Youth in Argentina: a Comparative Analysis of Argentine Youth: an Untapped Potential, Human Societies, How Societies Change, and Course Material

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Youth in Argentina: A Comparative Analysis of Argentine Youth: An Untapped Potential, Human Societies, How Societies Change, and Course Material It was at the age of 8 that I was about to endow on one of my largest journeys in life, moving to another country. At such time I knew neither the implications nor changes that would occur in my life and was discontent to be moving. Nevertheless, it was this passage that fueled my curiosity for discovering why the youth in my country had been consumed in what is considered risky behavior, while in the United States the youth was thriving with success. During my teenage years, after observing the inner dynamics of the youth in the United States, I began to ask myself what the cause of this phenomena could be; how could it stand that my friends in Argentina were out smoking cigarettes, dropping out of school and smoking cannabis while my friends in the United States were living a healthy lifestyle away from risk? Of course, it could be said that I chose friends with different values, but that answer for me would not suffice; I knew there had to exist a further complex aspect to this phenomena. It was finally when I was given a chance to read a government guidance book in my sociology class by the name of Argentine Youth: Untapped Potential that I was enlightened with the answer to my question.

During this paper, I will strive to provide a concise answer to my question with the assistance of Argentine Youth: Untapped Potential written by World Bank and course material from Nolan and Lenski, and Chirot. I will likewise attempt to explain the consequences to society of the risky behavior the youth of Argentina embark in, as well as provide an understanding of why a country with such rich amount of natural resources and a dense population may be bound to fail in the industrial world.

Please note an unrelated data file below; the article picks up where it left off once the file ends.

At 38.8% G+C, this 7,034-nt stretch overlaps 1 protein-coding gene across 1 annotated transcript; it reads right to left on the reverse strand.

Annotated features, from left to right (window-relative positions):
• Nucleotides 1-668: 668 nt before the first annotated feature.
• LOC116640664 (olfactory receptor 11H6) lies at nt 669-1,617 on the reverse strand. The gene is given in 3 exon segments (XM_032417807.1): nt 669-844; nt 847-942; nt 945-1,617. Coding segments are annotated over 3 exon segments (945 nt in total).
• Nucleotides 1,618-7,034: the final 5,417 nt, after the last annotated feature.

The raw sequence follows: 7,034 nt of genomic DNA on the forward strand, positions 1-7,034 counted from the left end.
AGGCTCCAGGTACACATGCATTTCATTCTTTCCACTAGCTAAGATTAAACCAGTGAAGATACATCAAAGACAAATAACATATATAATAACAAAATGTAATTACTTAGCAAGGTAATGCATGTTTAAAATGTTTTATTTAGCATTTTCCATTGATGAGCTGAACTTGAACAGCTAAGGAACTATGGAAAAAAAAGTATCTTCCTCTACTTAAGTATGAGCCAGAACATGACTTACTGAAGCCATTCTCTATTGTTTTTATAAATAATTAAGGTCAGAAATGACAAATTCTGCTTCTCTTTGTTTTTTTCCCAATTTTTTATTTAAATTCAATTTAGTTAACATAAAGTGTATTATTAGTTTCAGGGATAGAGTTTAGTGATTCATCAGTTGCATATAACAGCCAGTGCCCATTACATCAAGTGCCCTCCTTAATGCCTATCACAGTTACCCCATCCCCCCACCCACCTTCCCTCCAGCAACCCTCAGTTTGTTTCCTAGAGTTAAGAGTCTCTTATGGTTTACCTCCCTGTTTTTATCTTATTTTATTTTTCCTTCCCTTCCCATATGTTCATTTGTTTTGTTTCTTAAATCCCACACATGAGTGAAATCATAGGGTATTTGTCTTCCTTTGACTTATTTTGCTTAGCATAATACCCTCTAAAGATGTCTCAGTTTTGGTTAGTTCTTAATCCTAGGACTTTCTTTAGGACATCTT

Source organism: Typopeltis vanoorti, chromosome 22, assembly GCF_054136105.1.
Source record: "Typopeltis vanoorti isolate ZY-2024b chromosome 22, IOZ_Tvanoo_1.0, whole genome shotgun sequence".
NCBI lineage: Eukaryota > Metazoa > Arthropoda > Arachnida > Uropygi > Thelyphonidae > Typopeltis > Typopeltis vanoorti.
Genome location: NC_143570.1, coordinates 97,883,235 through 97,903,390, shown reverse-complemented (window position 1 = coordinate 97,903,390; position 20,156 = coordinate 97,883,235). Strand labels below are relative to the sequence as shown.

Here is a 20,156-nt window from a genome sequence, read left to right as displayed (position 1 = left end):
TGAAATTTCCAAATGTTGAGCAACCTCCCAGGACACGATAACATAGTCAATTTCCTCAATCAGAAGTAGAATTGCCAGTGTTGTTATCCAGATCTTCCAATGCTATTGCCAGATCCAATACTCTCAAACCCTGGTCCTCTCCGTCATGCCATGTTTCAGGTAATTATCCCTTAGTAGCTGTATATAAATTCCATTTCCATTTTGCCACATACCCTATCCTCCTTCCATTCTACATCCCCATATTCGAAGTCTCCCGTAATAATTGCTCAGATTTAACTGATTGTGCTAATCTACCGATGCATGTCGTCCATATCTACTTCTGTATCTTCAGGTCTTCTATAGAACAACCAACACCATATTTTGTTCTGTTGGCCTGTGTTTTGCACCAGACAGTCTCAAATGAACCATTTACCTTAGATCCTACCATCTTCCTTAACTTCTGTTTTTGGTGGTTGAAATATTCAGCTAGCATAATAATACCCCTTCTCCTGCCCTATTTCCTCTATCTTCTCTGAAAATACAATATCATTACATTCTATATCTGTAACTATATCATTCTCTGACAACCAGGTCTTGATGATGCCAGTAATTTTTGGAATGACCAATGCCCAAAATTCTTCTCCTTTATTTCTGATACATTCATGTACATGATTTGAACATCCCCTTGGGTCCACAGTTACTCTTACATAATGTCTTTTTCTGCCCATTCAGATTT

Before doing so though, it is important that I note Argentina’s basic economic conditions, youth population size, youth political representation and education policies and figures in order to form a precise analysis of the youth in Argentina. It is important to state that the unemployment rate and population living under the poverty line is moderately high in industrialized Argentina. Twelve percent of Argentina’s population is living under the poverty line, while the unemployment rate in Argentina is slightly higher than seven percent (Instituto Nacional de Estadística y Censos).Although these may seem low compared to the United States, it is key to take into account that Argentina is not going through a recession, in fact it has been doing better than in previous years (World Bank, World Development Indicator). Furthermore, it is also important to see the effect of this specifically on the youth and not the overall population. Because youth unemployment rates are two-fold those of other workers, we can expect a disproportionate operating economy were the adults hold the steadiest employment. Moreover, exploring the population figures, specifically youth, shows that “6.7 million between the ages of 15 and 24” reside in Argentina (World Bank, xiii). Out of such population “over 2 million (31 percent) have already engaged in risky behaviors, and another 1 million (15 percent) are exposed to risk factors that are correlated with eventual risky behaviors” (xii). Likewise, adding to the youths’ problems is their lack of political representation, particularly the youth of both the middle class and lower. Low income youth constitutes 44% of those who lack political representation. On the other hand, high income youth does not lack this problem as their class represents only 11% of the population who lack political voice (xiv). Finally, in terms of education, Argentina’s low income youth founds 45% of those who lack education, while the upper class constitutes a much smaller amount of 16.5% (xiv). At last, in terms of education policy, Argentina’s is a weak one. Since in Argentina there is no policy for the...
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